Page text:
Yes, I am fat.

Once, in a counseling session, one of my kids asked if they could be honest with me.

Um, yes.

Then they said, “You’re fat.”

Again, um, yes.

The back story is that this kid wasn’t happy about what we were talking about and was trying to make me mad so we would stop. Unfortunately for her, it didn’t work.

I’ve thought about that brief conversation off and on since then, exploring my mixed thoughts and feeling about it. I felt hurt and upset and pissy. I felt ashamed and defensive. And there was a part of me that stayed completely neutral and just nodded agreeably.

The fact is, I am fat.

It’s not a positive or negative statement. It’s simply a fact.

I have had, and still do, my share of issues with my weight. I’m well aware of what my weight is for me…a shield, an unconscious protection from the world. And the result of years of burying feelings and anxiety, grief and loss.

Other than during sex or while floating in the ocean, it’s rare for me to have felt comfortable in my body. I’ve thought off and on throughout my life that my body felt a bit like too-small clothes, ill-fitting ad not quite right.

Well meaning doctors, family and friends have “expressed their concerns” over the years. I’ve received a LOT of advice and suggestions on how I could lose weight. (I do find it a little odd that people automatically assume I want to do so without asking me.)

I hear a lot of “shoulding” from people. I should be more active. I should eat differently. I should feel this way. I should think about it this way. I should want to change. I should love my body as it is. I should weight myself. I should not weight myself.

The fact is I weigh about 300 lbs. (Give or take, I don’t often get on a scale so I’m not completely sure.)

Admitting that brings up a lot of shame. I do often feel self-conscious and uncomfortable with my body. There are times I wish I could do more active things and just don’t have the physical stamina for it.

AND, despite all that, my weight does not define me.

I am smart. I am creative. I am funny. I am compassionate and clear. I am strong. I am moody and emotional. I am nerdy and geeky and quirky. I am often impatient and restless. I am messy and obsessively organized all at the same time.

I am a complex and slightly contradictory being. My body and my weight are very small aspects of that being.

Someday, when I’m ready to put the time, consciousness, and energy into it, I may decide to release some of my weight.

Or, maybe I never will.

Either option is okay. I am who I am. Weight has little to do with that.

(I must confess here, finding a non-professional photo of me to post was a bit of a challenge.  Even though my body doesn’t define me, I seem to have resistance to having my picture taken – especially any full-body photos!)

A Little Mind Spelunking

I’ve been toying for a while now with the idea of starting to blog about the various aspects of my life that are challenging to me. The idea is that being more open about the things I often feel shame about will help to 1) reduce the feelings of shame and 2) help move me out of the stuck feeling that surround them.

So, that’s what I’ve started to do recently. It seems the first area up for me is relationships. And my bafflement of them.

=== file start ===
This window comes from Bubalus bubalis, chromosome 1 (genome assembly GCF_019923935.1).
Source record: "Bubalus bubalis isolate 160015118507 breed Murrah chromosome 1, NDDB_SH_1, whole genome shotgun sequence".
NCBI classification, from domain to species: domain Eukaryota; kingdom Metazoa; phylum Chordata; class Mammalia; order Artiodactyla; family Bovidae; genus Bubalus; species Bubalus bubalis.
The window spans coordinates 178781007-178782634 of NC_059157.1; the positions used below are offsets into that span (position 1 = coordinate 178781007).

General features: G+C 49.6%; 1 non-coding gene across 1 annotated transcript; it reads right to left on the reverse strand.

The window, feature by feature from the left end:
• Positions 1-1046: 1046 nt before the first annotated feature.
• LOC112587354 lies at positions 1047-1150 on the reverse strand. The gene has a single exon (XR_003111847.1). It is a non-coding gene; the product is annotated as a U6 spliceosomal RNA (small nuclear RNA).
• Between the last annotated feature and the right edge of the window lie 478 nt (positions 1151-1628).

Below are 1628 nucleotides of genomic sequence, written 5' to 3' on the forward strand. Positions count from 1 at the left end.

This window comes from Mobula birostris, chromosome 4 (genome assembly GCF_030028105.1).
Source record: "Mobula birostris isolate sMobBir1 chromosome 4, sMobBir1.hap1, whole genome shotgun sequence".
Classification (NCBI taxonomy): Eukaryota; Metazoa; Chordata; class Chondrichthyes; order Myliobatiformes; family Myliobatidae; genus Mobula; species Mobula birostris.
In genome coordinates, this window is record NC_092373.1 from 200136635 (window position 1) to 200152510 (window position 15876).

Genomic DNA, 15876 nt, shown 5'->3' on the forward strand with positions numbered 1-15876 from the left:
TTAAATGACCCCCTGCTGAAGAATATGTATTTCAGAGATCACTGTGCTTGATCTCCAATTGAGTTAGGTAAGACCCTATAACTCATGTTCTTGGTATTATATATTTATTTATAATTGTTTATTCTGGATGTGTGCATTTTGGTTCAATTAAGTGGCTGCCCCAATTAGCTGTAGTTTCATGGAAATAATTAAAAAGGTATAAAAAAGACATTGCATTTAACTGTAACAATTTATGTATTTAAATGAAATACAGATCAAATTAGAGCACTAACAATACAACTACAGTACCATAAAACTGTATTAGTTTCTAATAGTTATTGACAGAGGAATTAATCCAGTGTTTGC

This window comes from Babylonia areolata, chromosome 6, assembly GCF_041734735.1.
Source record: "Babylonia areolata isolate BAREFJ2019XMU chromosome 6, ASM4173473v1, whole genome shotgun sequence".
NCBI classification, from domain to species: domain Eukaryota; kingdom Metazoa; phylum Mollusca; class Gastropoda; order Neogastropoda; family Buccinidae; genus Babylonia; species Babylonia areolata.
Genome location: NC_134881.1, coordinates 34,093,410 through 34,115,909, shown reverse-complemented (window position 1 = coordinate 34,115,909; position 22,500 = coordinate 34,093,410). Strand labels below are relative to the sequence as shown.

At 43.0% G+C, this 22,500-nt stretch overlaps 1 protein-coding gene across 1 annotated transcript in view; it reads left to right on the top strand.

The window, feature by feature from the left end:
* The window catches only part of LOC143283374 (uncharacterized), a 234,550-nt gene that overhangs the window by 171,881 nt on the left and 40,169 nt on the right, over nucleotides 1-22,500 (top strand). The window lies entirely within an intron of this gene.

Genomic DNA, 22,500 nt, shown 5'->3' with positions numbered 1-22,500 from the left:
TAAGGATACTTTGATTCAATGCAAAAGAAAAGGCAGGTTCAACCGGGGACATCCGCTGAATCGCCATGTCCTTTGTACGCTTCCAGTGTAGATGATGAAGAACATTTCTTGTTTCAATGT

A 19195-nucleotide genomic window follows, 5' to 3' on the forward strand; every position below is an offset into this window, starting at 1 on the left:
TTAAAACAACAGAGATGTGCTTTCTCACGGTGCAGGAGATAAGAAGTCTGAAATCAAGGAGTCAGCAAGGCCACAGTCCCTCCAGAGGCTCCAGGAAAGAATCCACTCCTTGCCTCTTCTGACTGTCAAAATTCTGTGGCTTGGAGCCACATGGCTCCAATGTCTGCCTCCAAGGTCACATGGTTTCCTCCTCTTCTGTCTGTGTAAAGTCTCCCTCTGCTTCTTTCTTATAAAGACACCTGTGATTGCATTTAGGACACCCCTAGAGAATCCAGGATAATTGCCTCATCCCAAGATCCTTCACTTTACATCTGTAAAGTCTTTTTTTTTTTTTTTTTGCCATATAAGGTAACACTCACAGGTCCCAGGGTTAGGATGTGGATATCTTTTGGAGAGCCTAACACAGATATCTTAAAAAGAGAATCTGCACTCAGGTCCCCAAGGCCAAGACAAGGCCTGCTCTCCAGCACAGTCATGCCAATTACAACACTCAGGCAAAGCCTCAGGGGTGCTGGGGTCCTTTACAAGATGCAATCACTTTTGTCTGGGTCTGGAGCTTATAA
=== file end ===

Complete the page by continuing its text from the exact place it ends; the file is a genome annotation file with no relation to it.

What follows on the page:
I was noticing tonight after a social gathering, a strange blend of feeling connected and yet very much…not. It’s not an uncommon experience for me during or after social gatherings with friends.

On one hand, I feel happy and loved and accepted.

And then also out of place, awkward, a sense of not belonging or not fitting, and a sense of being left out or on the outside looking in. I don’t particularly care for these feelings.

My usual patterns have been to a) feel sort of lost and cry until I fall asleep (fortunately, this one is rare nowadays) or b) totally distract myself and avoid the feeling. I’m not terribly proud of either of these but there ya go.

The last few times these feelings and thoughts came up, however, I’ve followed them deeper. I’ve gone spelunking in my own mind to see what was in the caverns within.

What I found? A deep desire for human to human connection.

Relationships have been a more challenging aspect of life for me. And for a few years, a couple of years ago, I let myself withdraw and become very isolated – and slightly hermit-ish. This, ah, did not help me to feel more connected and more confident in relationships.

I’ve been changing that over the last couple years and it has been full of a lot of starts and stops and bumpiness and lovely surprises. Now, I do have a wonderful circle of friends who are totally loving and supportive and fun. I am all too aware that any and all feelings of separation, outsideness, aloneness, and non-belonging are results of my own uncertainty and self-doubt.

Still, there are two roles in my life that remain empty, two spaces to be filled, that I miss the most. I miss having a partner. A love relationship to experience the ups and downs of life and to create a life with. And I miss having a best friend. Someone to chat with about everything and nothing, someone to laugh with and just hang out with and enjoy the company.

I’ve been blessed to have had both of these in my life. However, both my fiancé and the woman who was my best pal, at differently times in the last decade, died and moved onto another life. They both left space in my life that has not yet been filled.

In my mind spelunking tonight, I’ve found that although it is often painful in the waiting, I do trust that the perfect people to fill these spaces in my life will appear. It’s almost as if I feel them finding their way to me and the closer they get, the more intensely I miss their presence.